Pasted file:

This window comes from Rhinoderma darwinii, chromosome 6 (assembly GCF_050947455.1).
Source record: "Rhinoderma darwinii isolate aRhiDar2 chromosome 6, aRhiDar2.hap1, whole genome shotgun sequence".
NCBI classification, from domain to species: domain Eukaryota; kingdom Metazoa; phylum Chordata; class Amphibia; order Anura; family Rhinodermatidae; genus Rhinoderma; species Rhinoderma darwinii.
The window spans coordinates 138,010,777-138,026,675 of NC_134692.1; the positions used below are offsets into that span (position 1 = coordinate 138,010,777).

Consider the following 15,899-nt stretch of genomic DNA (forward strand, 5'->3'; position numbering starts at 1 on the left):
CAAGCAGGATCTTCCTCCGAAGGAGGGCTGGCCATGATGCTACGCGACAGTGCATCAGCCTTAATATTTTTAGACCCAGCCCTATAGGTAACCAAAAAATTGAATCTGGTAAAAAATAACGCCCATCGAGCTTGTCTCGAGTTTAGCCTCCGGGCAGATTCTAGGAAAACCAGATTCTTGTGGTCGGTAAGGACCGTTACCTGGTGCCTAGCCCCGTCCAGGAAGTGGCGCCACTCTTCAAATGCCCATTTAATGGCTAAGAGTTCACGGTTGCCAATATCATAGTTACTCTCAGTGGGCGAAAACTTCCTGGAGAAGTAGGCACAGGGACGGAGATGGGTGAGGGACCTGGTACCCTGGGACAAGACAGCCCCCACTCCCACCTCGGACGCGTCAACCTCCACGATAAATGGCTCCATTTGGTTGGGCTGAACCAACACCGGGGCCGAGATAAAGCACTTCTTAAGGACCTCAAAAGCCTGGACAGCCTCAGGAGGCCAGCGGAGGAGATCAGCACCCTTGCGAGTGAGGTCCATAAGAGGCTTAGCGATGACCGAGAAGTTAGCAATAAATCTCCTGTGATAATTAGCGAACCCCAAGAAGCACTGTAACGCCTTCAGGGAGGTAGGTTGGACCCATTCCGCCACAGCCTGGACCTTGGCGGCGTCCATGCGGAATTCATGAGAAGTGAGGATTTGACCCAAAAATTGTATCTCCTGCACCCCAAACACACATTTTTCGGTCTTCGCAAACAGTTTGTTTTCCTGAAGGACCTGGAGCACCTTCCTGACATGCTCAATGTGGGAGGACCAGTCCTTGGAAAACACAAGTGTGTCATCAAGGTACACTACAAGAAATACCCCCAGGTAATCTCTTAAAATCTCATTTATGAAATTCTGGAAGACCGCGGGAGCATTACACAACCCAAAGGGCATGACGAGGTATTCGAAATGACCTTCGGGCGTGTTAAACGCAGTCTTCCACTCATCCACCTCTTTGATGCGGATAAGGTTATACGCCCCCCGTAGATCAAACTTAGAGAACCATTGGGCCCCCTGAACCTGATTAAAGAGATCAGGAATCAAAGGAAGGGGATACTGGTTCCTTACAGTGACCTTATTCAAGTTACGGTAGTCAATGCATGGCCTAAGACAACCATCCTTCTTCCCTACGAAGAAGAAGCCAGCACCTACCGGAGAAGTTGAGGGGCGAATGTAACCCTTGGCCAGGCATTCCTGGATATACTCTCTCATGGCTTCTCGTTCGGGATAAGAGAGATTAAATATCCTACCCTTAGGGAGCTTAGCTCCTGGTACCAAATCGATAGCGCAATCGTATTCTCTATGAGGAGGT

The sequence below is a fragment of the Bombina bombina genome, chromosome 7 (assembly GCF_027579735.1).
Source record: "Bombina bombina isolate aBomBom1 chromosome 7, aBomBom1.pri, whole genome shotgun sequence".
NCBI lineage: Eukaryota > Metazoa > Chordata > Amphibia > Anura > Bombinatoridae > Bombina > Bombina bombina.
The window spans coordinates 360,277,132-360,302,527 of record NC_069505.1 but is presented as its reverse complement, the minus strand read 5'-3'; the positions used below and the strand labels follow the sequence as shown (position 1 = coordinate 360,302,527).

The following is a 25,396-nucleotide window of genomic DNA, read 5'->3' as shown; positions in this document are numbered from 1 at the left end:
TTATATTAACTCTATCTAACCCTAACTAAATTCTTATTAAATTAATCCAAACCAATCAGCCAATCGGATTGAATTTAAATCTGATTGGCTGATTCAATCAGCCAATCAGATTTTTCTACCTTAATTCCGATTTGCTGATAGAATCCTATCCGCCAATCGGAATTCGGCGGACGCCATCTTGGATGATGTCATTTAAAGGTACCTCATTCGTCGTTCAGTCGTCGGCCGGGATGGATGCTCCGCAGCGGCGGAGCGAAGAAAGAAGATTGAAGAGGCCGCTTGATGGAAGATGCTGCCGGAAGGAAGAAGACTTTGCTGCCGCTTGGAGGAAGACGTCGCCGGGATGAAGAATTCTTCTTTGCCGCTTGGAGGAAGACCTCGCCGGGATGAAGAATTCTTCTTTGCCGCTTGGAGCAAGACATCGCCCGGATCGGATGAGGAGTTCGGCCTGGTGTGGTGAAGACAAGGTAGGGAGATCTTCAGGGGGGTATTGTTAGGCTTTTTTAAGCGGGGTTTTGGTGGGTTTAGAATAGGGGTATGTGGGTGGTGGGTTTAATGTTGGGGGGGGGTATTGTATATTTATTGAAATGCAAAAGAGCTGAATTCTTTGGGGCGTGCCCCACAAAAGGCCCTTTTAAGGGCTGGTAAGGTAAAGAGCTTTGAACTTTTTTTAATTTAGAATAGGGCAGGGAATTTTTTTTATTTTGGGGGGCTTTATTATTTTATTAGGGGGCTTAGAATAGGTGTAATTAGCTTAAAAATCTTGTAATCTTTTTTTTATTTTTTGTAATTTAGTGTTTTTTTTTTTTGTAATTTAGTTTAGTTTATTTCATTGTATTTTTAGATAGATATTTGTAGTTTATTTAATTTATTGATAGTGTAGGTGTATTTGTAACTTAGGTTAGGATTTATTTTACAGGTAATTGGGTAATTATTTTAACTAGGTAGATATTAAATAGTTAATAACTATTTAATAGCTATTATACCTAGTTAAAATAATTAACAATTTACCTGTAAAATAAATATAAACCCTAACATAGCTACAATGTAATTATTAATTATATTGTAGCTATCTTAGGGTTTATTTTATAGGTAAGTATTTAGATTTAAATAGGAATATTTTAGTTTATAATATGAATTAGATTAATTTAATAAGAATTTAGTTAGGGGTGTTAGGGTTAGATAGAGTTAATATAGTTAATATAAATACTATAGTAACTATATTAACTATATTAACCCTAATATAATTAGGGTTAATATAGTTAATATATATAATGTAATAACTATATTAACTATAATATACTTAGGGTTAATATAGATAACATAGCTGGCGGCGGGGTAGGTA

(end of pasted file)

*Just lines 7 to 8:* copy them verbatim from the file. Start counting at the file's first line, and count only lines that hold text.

The sequence below is a fragment of the Bombina bombina genome, chromosome 7 (assembly GCF_027579735.1).
Source record: "Bombina bombina isolate aBomBom1 chromosome 7, aBomBom1.pri, whole genome shotgun sequence".